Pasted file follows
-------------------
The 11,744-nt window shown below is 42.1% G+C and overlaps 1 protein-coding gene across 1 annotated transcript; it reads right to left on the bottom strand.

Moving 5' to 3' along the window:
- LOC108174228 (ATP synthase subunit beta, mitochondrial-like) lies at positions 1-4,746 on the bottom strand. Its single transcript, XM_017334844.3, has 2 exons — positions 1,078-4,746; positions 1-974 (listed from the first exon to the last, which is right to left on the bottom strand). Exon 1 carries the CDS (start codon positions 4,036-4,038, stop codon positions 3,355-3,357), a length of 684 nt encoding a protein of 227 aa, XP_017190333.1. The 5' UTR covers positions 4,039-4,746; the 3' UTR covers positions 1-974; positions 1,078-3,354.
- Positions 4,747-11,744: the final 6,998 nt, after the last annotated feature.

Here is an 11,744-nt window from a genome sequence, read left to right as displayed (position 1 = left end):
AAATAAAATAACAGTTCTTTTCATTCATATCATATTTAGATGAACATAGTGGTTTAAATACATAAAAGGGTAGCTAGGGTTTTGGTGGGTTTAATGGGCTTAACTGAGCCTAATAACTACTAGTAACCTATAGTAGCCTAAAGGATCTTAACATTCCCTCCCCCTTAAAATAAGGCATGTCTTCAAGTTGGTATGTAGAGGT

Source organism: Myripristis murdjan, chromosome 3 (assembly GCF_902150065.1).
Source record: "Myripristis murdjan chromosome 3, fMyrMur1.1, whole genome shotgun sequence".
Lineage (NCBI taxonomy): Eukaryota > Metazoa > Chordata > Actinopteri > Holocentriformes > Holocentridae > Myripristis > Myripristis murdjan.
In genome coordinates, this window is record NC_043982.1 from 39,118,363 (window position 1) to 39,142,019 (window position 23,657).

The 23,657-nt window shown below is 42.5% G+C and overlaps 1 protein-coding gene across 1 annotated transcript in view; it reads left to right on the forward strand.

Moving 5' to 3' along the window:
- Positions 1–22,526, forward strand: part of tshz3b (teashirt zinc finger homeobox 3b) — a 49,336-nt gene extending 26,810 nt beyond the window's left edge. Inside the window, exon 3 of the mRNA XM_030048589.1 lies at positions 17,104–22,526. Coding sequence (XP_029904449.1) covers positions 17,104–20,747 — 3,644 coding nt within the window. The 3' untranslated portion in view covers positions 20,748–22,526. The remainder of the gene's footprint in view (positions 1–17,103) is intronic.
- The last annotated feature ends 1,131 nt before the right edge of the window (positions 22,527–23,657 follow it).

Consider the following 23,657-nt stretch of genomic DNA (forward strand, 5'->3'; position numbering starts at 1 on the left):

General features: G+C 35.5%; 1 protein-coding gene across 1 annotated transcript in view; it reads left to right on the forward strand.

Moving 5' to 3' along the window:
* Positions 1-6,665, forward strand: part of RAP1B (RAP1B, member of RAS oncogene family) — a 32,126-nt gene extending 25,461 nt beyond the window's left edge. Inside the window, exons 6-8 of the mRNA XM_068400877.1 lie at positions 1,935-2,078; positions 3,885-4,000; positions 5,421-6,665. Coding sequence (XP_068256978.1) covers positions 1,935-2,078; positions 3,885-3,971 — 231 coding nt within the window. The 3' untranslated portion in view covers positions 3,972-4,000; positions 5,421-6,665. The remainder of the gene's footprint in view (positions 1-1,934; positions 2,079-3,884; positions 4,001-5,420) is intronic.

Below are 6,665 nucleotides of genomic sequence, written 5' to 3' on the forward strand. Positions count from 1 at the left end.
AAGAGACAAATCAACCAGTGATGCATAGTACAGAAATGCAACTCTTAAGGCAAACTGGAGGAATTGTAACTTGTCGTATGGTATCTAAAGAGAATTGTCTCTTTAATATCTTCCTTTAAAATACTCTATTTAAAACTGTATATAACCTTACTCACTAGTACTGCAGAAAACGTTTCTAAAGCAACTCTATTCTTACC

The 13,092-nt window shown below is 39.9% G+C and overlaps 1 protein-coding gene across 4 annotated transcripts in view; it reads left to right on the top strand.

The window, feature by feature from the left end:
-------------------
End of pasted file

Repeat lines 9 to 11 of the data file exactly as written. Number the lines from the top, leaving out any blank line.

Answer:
Lineage (NCBI taxonomy): Eukaryota > Metazoa > Chordata > Actinopteri > Holocentriformes > Holocentridae > Myripristis > Myripristis murdjan.
In genome coordinates, this window is record NC_043982.1 from 39,118,363 (window position 1) to 39,142,019 (window position 23,657).

The 23,657-nt window shown below is 42.5% G+C and overlaps 1 protein-coding gene across 1 annotated transcript in view; it reads left to right on the forward strand.